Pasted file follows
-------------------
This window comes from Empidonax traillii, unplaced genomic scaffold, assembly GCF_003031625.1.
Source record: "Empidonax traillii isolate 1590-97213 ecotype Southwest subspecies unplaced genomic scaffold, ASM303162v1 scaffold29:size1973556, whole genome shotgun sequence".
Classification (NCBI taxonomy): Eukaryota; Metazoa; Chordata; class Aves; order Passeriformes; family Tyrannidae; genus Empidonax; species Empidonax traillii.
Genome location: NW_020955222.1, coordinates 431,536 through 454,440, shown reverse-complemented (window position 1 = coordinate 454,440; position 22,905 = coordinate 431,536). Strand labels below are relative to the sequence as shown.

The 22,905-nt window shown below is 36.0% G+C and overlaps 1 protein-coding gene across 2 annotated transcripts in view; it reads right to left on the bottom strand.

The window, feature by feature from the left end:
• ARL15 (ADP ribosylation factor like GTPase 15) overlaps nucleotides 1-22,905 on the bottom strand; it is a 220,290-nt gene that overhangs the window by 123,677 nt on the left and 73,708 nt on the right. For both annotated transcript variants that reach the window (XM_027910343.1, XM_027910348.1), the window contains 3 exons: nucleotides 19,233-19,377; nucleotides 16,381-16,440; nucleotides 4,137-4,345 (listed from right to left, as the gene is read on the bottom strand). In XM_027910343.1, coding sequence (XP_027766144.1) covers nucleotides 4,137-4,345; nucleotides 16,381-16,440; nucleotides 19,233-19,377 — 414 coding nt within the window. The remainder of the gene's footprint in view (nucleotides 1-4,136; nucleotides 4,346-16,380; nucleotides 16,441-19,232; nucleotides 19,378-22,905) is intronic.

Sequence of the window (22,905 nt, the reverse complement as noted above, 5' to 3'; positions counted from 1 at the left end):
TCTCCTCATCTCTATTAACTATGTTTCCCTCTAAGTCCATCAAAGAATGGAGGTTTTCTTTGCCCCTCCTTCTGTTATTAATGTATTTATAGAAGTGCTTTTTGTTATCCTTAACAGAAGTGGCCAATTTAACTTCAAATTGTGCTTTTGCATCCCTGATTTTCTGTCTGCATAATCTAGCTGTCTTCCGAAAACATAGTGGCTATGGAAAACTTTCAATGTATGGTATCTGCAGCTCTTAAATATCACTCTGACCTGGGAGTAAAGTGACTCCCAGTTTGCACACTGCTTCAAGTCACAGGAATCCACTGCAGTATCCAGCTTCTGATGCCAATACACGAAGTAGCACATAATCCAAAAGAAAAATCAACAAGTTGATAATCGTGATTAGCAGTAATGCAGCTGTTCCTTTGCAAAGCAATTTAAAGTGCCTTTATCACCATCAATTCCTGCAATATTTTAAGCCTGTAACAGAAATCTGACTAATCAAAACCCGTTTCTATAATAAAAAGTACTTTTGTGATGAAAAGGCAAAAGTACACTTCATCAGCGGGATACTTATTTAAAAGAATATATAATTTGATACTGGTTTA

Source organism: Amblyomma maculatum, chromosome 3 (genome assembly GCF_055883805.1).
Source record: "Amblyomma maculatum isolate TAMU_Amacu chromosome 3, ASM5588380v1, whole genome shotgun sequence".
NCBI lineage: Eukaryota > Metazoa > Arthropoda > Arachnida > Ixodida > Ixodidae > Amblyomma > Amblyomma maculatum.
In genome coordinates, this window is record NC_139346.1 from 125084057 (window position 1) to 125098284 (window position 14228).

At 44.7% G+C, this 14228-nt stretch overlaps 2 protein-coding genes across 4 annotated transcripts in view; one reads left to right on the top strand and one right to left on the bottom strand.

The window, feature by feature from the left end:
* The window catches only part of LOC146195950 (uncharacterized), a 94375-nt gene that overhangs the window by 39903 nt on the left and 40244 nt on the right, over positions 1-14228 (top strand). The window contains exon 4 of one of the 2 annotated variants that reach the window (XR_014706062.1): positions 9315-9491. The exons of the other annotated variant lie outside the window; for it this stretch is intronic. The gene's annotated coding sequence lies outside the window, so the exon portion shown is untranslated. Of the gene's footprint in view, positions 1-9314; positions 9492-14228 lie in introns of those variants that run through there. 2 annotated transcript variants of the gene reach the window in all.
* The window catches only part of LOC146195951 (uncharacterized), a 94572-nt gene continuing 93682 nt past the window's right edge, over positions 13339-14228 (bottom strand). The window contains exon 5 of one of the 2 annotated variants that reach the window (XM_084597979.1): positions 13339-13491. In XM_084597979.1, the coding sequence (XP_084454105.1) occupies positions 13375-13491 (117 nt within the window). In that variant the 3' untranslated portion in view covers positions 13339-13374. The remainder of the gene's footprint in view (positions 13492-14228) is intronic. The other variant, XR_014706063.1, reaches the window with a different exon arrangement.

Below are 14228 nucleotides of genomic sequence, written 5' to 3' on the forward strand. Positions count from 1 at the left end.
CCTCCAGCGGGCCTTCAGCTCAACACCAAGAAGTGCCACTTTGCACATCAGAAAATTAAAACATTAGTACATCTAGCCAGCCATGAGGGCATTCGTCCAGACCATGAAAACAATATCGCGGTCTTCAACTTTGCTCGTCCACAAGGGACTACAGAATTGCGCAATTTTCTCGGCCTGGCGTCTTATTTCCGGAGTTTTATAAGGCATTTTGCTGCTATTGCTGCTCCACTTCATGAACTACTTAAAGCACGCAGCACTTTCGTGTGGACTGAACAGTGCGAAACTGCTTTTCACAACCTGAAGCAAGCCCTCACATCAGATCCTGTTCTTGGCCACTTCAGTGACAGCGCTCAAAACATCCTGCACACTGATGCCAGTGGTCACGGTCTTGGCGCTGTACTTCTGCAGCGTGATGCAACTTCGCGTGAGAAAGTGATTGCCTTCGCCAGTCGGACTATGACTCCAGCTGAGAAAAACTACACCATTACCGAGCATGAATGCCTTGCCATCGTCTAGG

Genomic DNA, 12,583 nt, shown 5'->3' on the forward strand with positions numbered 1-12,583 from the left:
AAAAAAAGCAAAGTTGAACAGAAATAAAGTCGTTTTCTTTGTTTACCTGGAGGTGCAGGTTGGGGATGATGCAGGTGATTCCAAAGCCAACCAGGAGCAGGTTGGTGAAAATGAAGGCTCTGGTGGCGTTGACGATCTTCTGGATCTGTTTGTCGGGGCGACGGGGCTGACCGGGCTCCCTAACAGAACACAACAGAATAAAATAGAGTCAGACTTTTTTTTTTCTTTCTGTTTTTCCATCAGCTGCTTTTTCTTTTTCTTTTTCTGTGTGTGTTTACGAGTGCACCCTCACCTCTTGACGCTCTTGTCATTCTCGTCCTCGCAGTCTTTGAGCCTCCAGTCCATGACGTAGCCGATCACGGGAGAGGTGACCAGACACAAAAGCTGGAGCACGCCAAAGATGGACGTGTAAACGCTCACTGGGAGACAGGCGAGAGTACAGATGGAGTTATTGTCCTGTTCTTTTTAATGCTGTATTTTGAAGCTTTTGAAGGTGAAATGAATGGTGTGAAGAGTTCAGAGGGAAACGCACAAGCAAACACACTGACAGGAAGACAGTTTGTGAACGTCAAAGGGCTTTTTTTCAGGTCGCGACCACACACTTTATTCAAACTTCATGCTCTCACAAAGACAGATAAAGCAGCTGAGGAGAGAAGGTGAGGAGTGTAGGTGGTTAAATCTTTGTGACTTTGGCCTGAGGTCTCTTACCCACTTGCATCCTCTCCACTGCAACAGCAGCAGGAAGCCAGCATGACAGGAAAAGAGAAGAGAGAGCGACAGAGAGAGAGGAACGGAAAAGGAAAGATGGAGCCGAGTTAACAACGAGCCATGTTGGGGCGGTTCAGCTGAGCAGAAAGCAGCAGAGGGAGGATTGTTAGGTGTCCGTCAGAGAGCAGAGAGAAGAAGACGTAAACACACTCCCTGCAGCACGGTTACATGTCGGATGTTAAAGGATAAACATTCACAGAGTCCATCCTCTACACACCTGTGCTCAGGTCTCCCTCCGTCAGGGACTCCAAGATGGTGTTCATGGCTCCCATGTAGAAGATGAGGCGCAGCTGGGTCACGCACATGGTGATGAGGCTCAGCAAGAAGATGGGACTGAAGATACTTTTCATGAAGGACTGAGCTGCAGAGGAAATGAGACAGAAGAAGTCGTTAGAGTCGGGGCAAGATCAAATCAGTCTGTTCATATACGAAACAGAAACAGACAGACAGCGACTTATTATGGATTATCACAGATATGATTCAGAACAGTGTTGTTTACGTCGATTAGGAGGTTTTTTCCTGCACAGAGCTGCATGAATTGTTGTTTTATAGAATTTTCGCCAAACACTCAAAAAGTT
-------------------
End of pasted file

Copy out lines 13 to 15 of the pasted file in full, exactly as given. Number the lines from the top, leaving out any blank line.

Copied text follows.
In genome coordinates, this window is record NC_139346.1 from 125084057 (window position 1) to 125098284 (window position 14228).

At 44.7% G+C, this 14228-nt stretch overlaps 2 protein-coding genes across 4 annotated transcripts in view; one reads left to right on the top strand and one right to left on the bottom strand.

The window, feature by feature from the left end: